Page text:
As Fast as Possible Rather Than Well Protected: Experiences of Football Clothes


  • Viveka Berggren Torell University of Gothenburg, and Swedish School of Textiles, University of Borås, Ssweden



Interviews, phenomenology, football clothes, conceptions of health, subjectivity


With Maurice Merleau-Ponty’s phenomenological view that human beings ’take in’ the world and experience themselves as subjects through their bodies as a starting point, players in both men’s and women’s teams, kit men, purchasing managers, sporting directors, and a coach from Swedish football clubs have been interviewed about their perceptions and experiences of football clothing. Since the body is both a feeling and knowing entity, clothes are seen as components of body techniques, facilitating or restricting body movements in a material way, but also as creators of senses, like lightness and security; in both ways, influencing the knowledge in action that playing football is. In this article, the content of the interviews is discussed in relation to health. When clothes are primarily related to a biomedical view that health means no injuries and illnesses, warm pants and shin guards are mentioned by players, who are rather ambivalent to both, since these garments counteract a feeling of lightness that is connected to the perception of speed. Players want to be fast rather than well protected. If clothes, instead, are interpreted as related to a broad conception of health, including mental, social, and physical components, the relation body–space-in-between–clothes seems to be an important aspect of clothing. Dressed in a sports uniform, unable to choose individual details, the feeling of subjectivity is related to wearing ’the right-size’ clothes. Also new textile technology, like injury-preventing and speed-increasing tight compression underwear, is perceived by players based on feelings that they are human subjects striving for both bodily and psychological well-being.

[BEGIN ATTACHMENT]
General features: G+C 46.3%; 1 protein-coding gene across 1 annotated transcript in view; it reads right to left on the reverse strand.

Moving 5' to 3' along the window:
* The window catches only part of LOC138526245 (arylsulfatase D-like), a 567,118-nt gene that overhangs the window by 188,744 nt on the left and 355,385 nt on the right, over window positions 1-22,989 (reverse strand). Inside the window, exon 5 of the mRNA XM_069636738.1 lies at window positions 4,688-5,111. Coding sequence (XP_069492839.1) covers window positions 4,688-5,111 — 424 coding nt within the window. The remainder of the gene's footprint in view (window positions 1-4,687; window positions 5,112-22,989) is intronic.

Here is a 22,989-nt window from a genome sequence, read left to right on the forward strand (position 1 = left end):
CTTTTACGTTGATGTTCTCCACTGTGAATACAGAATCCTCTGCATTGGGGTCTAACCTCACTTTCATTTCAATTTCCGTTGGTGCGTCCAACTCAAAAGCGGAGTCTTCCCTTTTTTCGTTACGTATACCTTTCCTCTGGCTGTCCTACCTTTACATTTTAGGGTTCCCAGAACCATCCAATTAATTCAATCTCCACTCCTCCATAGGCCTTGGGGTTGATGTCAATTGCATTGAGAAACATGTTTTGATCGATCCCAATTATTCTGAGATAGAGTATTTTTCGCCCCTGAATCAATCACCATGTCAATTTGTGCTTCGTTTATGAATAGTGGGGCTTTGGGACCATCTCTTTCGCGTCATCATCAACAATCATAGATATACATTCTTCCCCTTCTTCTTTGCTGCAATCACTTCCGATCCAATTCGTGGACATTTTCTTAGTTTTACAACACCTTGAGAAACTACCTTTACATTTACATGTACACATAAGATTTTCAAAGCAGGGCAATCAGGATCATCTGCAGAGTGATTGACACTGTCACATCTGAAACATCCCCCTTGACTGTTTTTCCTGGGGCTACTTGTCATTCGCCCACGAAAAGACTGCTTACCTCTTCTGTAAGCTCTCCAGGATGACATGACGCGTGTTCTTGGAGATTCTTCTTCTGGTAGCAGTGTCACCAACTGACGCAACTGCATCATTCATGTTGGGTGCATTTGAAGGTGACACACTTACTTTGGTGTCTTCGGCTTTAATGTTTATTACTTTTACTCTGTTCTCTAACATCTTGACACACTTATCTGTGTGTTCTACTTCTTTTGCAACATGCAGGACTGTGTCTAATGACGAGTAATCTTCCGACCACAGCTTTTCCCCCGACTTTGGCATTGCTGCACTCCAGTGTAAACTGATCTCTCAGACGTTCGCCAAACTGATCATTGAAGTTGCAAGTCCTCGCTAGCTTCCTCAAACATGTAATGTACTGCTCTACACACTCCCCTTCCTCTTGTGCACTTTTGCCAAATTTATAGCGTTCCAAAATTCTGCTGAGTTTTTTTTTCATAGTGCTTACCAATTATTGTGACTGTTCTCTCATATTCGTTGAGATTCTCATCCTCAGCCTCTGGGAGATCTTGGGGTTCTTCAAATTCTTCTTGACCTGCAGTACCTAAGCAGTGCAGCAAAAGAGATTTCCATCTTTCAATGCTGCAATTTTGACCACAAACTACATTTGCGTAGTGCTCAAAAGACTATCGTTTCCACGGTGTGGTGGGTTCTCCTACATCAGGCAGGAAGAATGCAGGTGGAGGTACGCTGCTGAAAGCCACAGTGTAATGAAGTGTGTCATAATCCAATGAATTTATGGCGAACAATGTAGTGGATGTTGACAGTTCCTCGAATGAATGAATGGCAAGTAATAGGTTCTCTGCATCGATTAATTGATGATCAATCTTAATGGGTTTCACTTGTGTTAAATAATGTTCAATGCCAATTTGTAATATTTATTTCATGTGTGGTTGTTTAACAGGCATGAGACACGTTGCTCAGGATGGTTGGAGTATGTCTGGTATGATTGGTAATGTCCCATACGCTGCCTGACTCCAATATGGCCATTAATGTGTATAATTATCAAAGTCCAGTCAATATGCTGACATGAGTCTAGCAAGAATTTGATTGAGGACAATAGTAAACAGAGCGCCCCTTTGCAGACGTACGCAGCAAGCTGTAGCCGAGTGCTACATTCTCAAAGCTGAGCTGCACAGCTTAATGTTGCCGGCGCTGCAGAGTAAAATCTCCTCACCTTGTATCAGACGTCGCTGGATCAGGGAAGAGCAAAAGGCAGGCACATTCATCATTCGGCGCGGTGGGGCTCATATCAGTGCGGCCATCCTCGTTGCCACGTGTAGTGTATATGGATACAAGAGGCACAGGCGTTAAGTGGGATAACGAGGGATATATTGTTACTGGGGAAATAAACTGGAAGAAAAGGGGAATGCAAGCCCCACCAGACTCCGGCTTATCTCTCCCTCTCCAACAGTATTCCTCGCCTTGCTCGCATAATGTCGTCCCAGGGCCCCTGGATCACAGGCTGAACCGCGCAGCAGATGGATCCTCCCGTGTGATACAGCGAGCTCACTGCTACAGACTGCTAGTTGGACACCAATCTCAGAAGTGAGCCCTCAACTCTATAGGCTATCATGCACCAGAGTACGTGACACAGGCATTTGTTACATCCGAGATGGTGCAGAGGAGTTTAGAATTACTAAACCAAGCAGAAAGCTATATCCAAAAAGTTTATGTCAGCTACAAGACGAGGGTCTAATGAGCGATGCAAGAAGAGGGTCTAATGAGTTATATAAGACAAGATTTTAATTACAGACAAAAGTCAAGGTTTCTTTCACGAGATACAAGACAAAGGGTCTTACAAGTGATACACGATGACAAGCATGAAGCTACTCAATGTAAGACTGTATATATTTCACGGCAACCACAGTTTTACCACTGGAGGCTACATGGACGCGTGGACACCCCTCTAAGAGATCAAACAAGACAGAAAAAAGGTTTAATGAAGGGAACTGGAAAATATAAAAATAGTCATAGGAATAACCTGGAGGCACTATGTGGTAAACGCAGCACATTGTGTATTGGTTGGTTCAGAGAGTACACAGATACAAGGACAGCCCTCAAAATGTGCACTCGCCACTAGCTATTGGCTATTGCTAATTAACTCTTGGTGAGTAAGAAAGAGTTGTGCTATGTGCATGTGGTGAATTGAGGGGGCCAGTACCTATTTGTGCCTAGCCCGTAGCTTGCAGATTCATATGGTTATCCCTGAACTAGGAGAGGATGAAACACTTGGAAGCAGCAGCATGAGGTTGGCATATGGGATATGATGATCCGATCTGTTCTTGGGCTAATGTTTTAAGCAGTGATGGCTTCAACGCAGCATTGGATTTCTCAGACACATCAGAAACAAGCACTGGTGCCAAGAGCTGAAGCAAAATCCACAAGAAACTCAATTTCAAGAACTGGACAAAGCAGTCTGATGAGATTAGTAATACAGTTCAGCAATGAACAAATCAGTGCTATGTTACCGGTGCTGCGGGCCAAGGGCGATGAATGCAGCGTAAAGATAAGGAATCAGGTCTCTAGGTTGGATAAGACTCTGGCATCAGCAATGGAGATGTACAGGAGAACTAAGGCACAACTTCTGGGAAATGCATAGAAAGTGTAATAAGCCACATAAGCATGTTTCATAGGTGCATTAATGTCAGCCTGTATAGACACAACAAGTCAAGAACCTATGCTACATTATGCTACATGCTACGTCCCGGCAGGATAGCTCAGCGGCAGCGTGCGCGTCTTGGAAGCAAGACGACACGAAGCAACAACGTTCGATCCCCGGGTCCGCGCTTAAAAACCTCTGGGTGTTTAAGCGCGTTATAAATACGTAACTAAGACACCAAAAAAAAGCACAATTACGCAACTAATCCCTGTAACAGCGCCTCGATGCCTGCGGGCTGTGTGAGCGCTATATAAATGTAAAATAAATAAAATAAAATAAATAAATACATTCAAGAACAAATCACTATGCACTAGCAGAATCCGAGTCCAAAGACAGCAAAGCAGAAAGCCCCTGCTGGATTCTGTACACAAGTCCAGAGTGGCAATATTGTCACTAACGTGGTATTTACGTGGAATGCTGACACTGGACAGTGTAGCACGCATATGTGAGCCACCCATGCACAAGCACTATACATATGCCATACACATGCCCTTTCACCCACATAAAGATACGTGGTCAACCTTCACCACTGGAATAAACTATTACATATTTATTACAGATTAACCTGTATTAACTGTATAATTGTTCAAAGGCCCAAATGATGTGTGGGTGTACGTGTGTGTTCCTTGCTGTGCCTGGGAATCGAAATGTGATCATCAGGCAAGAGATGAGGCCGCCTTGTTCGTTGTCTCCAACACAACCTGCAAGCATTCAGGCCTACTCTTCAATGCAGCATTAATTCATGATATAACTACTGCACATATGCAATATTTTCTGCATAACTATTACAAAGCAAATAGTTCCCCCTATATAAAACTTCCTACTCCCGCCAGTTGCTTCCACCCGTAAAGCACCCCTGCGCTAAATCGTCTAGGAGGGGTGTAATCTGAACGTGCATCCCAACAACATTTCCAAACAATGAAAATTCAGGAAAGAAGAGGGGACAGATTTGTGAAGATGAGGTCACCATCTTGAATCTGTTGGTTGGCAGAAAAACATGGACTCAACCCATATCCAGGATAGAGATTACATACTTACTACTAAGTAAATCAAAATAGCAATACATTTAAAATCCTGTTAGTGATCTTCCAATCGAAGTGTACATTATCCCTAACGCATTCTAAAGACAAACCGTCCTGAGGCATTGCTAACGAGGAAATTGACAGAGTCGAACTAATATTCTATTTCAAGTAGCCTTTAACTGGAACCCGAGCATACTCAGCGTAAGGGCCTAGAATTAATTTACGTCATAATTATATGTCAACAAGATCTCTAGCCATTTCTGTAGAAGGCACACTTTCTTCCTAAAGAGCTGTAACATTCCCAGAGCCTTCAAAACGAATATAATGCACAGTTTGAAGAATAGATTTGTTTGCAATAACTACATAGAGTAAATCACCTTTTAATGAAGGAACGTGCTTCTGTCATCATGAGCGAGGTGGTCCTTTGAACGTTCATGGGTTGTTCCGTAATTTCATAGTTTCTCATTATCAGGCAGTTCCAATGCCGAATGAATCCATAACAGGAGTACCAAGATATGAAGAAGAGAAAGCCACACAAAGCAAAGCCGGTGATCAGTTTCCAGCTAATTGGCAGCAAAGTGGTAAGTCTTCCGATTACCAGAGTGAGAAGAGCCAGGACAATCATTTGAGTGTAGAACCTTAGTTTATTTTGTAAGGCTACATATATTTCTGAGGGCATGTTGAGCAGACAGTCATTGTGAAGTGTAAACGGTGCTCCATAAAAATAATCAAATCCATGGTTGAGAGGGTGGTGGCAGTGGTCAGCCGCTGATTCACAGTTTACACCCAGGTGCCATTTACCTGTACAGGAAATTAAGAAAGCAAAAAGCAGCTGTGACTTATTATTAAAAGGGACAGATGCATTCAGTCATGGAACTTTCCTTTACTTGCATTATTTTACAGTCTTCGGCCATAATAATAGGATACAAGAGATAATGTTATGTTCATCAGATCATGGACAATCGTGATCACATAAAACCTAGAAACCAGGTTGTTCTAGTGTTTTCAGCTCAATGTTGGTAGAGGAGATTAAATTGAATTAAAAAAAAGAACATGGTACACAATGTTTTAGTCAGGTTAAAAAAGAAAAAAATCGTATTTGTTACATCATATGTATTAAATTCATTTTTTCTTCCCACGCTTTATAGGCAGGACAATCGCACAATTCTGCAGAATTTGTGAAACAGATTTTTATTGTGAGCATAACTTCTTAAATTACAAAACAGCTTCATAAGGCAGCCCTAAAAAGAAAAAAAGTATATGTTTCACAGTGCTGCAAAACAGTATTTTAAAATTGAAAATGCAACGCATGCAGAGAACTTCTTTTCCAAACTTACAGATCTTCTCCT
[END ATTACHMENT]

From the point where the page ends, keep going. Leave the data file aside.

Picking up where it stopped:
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Theme: Fashion, Market and Materiality